After directing the set-up of the first couple of dissolved oxygen sensors along the bank. “Put it river right,” he says with characteristic sarcasm, “I read my horoscope today and that’s what it says.” He walks back upstream about 200 yards to start the experimental additions to the stream water. He ducks through brush and wades across the small stream with the gangly grace of a great blue heron. His faded blue-grey Patagonia shorts enhance the impression. Blaszczak and I plod along behind.
The first addition is salt water. Salt doesn’t react with anything in the stream, so none of it gets taken up by bacteria. This gives Hall a baseline to compare to his other additives to.
Hall hefts a tall, white pickle bucket off the grassy bank, and he hands me his iPhone to keep time. Embarrassingly, I struggle to read the tiny second hand through my sunglass lenses.
“I can’t quite read it,” I say.
“I’m 51 and I can read it,” he says.
Hall isn’t known for mincing words.
After taking off my sunglasses, I’m finally able to focus on the second hand. Poetically, for his carbon source additive, Hall has chosen to put malted barley from a local brewery into the water to simulate the color of dissolved organic carbon.
“This one will be more exciting [than the salt] because there’s going to be a big black cloud like somebody dumped in 16 pints of Guinness Stout,” Hall tells me.
However, there’s a quirk in the plans. The private landowner who allows the researchers access to the stream is moving his cows today. His little blue heeler chases the bellowing beasts right past the barley bucket, tipping it over.
Hall looks calmly down at the spilled bucket and watches his experiment puddling in a dark stain on the grass. “Bummer,” he says lightly. He leans to pick up the bucket and the words on the back of his white t-shirt come into view. “Don’t worry, have a homebrew,” the shirt reads.
Although there isn’t much of the barley left in the bucket, Hall decides to do the addition anyway. He’ll come back later in the week to do another one. As he pours in the barley, the clear water in front of him turns brown, and the color spreads like a drop of food coloring in a glass of water.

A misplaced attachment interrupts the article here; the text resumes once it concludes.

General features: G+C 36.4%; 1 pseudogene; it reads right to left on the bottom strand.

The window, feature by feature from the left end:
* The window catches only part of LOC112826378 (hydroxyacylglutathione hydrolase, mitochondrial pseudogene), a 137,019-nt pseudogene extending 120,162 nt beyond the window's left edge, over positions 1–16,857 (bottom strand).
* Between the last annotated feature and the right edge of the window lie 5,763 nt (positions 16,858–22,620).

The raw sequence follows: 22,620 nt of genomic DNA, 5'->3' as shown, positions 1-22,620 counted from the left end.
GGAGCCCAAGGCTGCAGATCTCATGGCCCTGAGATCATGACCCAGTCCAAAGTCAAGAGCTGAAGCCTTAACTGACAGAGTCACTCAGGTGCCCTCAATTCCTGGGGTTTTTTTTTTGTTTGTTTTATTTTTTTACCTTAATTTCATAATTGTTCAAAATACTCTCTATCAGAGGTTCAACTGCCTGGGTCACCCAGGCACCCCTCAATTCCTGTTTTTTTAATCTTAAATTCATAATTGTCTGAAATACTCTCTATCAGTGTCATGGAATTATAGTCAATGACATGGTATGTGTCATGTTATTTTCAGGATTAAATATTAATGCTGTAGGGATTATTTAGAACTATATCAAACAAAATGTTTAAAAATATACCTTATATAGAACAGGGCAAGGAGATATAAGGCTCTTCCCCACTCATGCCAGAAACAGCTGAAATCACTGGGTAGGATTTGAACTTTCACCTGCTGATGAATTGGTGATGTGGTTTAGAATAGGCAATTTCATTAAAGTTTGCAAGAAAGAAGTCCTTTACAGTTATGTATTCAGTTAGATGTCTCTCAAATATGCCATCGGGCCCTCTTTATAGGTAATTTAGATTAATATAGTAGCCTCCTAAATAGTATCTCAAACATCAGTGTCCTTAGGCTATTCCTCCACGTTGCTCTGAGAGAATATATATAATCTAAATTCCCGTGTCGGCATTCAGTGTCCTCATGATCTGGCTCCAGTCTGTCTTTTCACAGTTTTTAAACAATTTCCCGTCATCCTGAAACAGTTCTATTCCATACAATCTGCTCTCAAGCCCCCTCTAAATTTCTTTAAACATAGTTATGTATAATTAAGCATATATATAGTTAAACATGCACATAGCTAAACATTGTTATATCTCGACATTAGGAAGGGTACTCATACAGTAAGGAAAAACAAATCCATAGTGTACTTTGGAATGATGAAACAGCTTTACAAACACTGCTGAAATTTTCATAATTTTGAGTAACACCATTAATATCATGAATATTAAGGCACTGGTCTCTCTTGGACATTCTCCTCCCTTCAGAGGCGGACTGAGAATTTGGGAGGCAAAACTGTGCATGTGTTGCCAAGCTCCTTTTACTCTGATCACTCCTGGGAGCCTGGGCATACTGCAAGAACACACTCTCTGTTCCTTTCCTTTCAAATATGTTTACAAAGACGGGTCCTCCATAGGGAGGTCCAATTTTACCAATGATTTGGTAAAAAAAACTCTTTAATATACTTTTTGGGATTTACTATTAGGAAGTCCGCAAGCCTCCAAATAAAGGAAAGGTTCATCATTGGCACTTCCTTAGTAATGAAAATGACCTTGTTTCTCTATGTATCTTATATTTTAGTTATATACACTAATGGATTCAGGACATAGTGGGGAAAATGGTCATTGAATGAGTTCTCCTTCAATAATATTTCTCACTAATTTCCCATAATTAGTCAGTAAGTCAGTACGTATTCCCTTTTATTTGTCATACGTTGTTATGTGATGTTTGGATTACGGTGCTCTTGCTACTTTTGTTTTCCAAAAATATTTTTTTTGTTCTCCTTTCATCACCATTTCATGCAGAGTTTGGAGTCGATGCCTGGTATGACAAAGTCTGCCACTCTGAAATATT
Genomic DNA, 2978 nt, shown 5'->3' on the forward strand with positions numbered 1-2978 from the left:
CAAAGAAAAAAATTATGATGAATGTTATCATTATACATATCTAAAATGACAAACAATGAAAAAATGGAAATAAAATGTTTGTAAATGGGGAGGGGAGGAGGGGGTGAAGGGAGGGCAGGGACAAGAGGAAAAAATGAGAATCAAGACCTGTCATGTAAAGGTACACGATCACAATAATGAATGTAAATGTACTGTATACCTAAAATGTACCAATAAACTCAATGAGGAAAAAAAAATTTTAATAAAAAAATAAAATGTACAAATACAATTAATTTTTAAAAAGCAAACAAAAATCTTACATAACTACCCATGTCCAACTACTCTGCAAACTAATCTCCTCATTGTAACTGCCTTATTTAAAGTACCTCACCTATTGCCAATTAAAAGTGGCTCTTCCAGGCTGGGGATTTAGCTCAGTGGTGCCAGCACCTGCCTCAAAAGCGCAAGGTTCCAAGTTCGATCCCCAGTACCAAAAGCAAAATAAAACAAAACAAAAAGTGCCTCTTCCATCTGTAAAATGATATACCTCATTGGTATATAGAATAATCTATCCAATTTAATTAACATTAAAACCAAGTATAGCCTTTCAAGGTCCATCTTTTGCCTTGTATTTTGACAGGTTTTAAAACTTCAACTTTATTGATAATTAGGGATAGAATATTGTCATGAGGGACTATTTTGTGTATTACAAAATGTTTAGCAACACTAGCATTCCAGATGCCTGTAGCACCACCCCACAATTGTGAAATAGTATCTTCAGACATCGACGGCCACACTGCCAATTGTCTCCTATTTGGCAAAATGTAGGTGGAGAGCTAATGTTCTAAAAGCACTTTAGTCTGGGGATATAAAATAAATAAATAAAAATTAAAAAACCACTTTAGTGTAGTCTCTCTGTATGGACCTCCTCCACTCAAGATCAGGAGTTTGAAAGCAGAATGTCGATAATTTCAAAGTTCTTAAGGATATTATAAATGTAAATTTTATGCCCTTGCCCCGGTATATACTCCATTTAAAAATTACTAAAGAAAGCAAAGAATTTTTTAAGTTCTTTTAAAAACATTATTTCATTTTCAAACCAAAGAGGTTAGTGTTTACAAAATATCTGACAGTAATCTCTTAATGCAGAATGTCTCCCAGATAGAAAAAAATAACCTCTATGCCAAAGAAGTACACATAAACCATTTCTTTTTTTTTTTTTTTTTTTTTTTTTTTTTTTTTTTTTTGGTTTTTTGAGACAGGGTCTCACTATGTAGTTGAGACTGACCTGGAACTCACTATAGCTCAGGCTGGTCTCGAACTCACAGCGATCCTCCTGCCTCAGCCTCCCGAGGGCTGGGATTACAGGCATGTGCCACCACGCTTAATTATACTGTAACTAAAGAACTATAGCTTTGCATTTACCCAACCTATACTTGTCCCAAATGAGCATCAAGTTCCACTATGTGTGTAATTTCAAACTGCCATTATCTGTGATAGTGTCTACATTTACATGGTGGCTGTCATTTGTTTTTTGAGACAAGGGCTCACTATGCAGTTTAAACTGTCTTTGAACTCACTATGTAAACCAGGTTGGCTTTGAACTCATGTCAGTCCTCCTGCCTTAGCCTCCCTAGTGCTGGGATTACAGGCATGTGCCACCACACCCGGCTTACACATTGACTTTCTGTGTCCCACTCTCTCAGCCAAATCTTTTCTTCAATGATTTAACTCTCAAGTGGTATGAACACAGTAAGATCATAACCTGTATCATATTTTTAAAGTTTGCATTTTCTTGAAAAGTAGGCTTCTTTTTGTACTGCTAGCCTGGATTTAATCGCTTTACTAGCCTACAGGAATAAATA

“Stuff goes wrong so often we just get used to that,” he says, “I don’t even get upset anymore.”
Hall is passionate about all the social parts of science including science education, and has mentored at least 15 graduate students as well as postdoctoral researchers like Blaszczak.
His teaching philosophy changes depending on the student’s level of education. With freshmen undergraduates, his goal is just to get them excited about science. With upper classmen and graduate students, he sees his role as teaching them to teach themselves, so that they will be successful researchers. He likes to get them started the summer before they start their projects.
“I tell them ‘it’s because I need you to start failing early rather than later in your project,’” he says. “‘You can come and spend the summer making mistakes, and next summer you can learn from those mistakes in time to do your work.’”
Hall is a brilliant and innovative researcher, but he likes to keep his research in perspective.
“These aren’t big discoveries,” he says about his research advancements. “This isn’t the polio vaccine or the top quark [referencing the elementary subatomic particle] or something like that. On the other hand, it’s fun to find stuff out that nobody else knows and then write it down so that people do know it, and that’s the really important part of science; sharing the information that you’ve learned.”